Perhaps part of the reason for reducing that bar is the fact that the trademark system is at least partially self-correcting.  If, for example, Mercedes-Benz begins manufacturing inexpensive automobiles made with low quality parts, its reputation will likely soon decline and the association that many consumers make between quality automobiles and the MERCEDES-BENZ mark would be lost.  Consumers who desire high quality products will drift away (welfare theory) and businesses like Mercedes-Benz that have failed to continue to invest in the consistency of products branded with their marks will lose that goodwill (trademark owner-centric theory).  The only burp in the system is the reality that trademark owners who alter their marks and lose goodwill do not necessarily lose their marks.  Is that a bad thing? My initial gut instinct is yes, because I have a champion-of-the-consumer mentality, but after some consideration, it doesn’t bother me quite as much.  A company that changes the nature of its goods will eventually gain the attention of consumers and consumers will change their purchasing preferences accordingly.  A kind of mark evolution occurs: a mark that was once associated with a certain quality or characteristic becomes associated with something different.  In this simple version of product change, the risk to consumers is probably mostly short-term, as consumers soon become aware of the change in product quality through word of mouth:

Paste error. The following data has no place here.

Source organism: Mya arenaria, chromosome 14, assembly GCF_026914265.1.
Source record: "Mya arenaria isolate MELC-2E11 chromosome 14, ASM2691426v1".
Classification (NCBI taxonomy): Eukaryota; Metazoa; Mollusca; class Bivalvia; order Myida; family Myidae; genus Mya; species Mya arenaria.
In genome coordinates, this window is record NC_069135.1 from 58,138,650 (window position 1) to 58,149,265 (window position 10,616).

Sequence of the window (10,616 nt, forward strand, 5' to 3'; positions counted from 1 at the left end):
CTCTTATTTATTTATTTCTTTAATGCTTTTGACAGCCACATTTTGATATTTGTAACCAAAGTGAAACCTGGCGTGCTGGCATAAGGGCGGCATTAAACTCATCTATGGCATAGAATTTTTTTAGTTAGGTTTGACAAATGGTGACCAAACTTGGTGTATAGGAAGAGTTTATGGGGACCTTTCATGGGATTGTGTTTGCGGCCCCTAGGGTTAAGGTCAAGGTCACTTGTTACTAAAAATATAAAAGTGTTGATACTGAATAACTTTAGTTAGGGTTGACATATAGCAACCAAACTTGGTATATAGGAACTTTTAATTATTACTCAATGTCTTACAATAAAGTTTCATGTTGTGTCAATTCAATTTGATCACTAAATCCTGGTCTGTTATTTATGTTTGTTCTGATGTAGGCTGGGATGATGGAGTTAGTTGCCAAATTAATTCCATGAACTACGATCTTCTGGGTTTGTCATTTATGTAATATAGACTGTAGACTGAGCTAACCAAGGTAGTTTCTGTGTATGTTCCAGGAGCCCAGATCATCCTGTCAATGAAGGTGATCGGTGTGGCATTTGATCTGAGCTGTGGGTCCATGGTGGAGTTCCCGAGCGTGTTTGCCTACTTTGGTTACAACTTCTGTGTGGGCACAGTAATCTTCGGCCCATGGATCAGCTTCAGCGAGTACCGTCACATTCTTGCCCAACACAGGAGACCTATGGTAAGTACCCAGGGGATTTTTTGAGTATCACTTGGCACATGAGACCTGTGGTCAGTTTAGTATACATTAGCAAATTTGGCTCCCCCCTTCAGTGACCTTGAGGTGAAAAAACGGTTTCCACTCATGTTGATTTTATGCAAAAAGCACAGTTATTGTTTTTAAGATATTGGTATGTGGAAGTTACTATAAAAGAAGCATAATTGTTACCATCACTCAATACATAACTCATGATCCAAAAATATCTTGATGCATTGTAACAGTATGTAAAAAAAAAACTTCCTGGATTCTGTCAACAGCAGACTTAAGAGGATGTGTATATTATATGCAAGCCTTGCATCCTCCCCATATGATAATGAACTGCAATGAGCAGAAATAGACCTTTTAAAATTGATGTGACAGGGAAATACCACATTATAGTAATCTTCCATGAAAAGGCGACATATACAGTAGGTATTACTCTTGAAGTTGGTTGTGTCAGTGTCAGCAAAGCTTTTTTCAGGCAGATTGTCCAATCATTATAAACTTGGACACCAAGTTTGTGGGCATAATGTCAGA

But sometimes that recognition takes time, particularly when a very strong brand has developed a quality reputation through many years of consistent use on the same kind of products:

In the case of Pyrex glassware, the change may be very subtle and discovery may in fact  be dangerous to consumers (including, but not limited, to crack dealers).  I didn’t search Westlaw to determine if there have been any lawsuits lodged against Corning or its licensees for injuries sustained by consumers who used modern Pyrex kitchen ware, but I would not be surprised to find at least one

However, consumer safety is the province of another area of law: torts.  If consumer safety is put at risk because of reasonable (though incorrect) assumptions that consumers are likely to make about product characteristics, then it might be reasonable to simply require a broad (or broader) product safety warning on the product itself.  Certainly consumers are accustomed to such warnings, to the point of numbness from over-inclusion.